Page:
A poster said “Hindu + Muslim = India’s greatest love stories. You can’t change that,” while another said, “When injustice becomes law, resistance becomes duty.” Many posters referred to “Martin Luther King’s dream vs India’s Nazi vision”.
‘We, the people of India’
With a banner flaunting Dalit icons like Saint Ravidas along with Baba Bhimrao Ambedkar – the architect of India’s constitution – Sitaram joined the protest along with his friends from Connecticut.
“It is wrong to assume that the CAA is only against Muslim community. Laws like CAA and provisions like NRC and NPR represent the destruction of the constitution brick by brick by Narendra Modi,” the 52-year-old said.
“If we don’t speak now, there will be nothing and no one left to speak for,” said Sitaram, who is associated with the International Bahujan Organization – a Dalit group.
He and other protesters read the preamble of the Indian Constitution reminding Modi that India belonged to “We, the people of India”, as Modi has been accused of pushing a Hindu supremacist agenda.
Shaik Ubaid, one of the organisers, said that protests were happening not only in India but around the world and it represented a global consensus against the “draconian” policies of the Modi government.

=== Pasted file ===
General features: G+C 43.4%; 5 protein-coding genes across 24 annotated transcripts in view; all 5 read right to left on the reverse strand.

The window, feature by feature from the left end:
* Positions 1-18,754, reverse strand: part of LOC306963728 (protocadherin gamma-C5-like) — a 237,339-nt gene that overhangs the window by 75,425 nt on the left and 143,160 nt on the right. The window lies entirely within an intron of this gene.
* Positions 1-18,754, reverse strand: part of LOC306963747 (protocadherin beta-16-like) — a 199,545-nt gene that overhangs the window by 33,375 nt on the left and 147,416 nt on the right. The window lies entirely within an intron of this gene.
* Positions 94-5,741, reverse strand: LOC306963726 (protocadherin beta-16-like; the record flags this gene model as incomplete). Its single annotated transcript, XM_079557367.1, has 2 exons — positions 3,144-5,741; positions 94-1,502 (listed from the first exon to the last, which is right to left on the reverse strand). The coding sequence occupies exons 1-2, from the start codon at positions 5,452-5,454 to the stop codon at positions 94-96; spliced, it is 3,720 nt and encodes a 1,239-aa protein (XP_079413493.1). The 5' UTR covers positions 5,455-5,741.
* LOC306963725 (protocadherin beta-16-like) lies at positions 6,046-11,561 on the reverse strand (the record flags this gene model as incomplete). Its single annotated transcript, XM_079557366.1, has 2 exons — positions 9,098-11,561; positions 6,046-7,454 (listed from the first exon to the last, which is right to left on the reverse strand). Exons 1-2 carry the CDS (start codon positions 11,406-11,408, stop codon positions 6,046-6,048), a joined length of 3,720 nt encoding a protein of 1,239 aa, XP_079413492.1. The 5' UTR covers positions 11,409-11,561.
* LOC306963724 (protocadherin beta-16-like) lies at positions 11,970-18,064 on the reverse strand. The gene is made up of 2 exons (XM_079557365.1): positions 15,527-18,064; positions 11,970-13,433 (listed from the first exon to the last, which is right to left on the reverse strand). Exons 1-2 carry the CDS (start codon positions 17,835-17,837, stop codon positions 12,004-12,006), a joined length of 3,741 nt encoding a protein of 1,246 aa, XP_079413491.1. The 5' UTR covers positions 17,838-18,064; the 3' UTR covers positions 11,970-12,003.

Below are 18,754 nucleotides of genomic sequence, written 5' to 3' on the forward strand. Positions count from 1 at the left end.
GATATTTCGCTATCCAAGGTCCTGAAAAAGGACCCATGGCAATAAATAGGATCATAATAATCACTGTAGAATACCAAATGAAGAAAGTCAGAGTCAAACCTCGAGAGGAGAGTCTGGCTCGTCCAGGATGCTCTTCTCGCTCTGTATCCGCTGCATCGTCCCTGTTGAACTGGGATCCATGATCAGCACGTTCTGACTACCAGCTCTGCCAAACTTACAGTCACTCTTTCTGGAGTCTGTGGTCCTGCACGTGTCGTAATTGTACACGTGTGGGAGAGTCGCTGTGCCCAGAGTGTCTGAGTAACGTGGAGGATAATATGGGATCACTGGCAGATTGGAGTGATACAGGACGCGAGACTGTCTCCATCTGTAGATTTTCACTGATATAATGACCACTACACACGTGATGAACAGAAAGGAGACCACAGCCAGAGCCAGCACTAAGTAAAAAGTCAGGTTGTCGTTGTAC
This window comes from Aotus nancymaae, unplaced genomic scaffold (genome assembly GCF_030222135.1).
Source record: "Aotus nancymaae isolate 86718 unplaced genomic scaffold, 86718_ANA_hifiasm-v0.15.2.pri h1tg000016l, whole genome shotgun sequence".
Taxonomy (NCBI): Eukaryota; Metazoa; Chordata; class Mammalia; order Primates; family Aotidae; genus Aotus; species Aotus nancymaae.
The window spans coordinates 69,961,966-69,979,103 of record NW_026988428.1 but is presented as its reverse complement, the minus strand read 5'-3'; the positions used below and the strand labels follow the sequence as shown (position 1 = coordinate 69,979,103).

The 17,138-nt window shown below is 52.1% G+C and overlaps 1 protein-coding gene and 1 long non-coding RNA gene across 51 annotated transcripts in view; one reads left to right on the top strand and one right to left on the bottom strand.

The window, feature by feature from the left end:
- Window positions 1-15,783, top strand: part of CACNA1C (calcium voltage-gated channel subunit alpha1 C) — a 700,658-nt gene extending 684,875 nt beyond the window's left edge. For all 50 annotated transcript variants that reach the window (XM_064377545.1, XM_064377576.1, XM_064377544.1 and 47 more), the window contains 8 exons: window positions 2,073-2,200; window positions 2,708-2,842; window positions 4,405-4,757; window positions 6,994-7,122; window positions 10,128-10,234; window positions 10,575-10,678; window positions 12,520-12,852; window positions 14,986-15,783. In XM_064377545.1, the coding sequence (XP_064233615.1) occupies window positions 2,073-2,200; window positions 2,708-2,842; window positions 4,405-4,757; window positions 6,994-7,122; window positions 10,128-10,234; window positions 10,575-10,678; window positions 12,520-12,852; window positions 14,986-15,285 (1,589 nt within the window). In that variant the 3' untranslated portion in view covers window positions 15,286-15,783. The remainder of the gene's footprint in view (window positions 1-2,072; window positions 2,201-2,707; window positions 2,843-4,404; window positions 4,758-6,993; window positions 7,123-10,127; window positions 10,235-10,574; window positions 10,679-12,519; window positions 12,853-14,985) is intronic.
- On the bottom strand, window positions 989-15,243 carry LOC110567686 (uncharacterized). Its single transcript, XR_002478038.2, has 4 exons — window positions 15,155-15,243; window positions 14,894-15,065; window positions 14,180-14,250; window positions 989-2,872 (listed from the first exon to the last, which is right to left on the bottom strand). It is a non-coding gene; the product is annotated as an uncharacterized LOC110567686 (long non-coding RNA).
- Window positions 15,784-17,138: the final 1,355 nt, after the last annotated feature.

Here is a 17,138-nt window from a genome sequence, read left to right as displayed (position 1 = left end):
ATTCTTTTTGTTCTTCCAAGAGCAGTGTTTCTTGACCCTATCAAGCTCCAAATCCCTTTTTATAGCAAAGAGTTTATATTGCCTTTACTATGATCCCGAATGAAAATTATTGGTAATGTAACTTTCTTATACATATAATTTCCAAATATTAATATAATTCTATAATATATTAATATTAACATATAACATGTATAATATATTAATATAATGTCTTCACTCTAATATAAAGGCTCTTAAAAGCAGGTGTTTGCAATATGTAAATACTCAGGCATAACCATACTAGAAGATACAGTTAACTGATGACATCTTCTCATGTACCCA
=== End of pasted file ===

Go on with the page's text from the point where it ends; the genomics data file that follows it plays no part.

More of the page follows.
“They are also a clear indication that the world will not stand idly by while Hindutva’s supremacist worldview takes India down the path of fascism,” said Ubaid who was part of an initiative which led to a ban on Modi’s entry into the US after the 2002 Gujarat religious riots.
Reverend Chloe Breyer, Executive Director of the Interfaith Center of New York, said that Martin Luther King Junior, who was inspired by Mahatma Gandhi, “called to speak for the voiceless”.
“The CAA makes an enemy of India’s own precious people, damaging the pluralistic democracy that has existed since 1947 and has been such an inspiration to the world,” Breyer told Al Jazeera.
Students of Harvard University and representatives from the Indian diaspora also staged a 24-hour protest at Harvard Square in Boston to coincide with India’s Republic Day.
“A lot of times I get tokenised because of my Dalit identity. It becomes almost a vulgarised presentation of Dalit body on a stage. But this protest I feel like I have agency and I am part of a larger dialogue,” said Suraj Yengde, a researcher at Harvard University.
“But I would also hope that now that Dalits are coming for Muslims, there will be reciprocity in future,” Yengde, author of a recent book, Caste Matters, told Al Jazeera by phone.
The protesters in Washington DC marched to the Indian Embassy.
“The brutal crackdown by government in India on the anti-CAA and anti-NRC protests has created a situation in which women in large numbers have come out on the streets to challenge the divisive-communal-fascist agenda of the government,” said rights activist and Magsaysay Award winner Sandeep Pandey, who travelled to Washington, DC from India.
“It gives a hope that democracy and constitution can ultimately be saved by the common people from a government which is bent upon destroying them,” he added.
A protest was also organised outside the Indian consulate in San Francisco.
“Indian Americans and people of conscience in the US are seeking accountability from the Hindu nationalist regime that wants to turn Indian Muslims into foreigners and render them stateless,” said Ahsan Khan, President of the Indian American Muslim Council.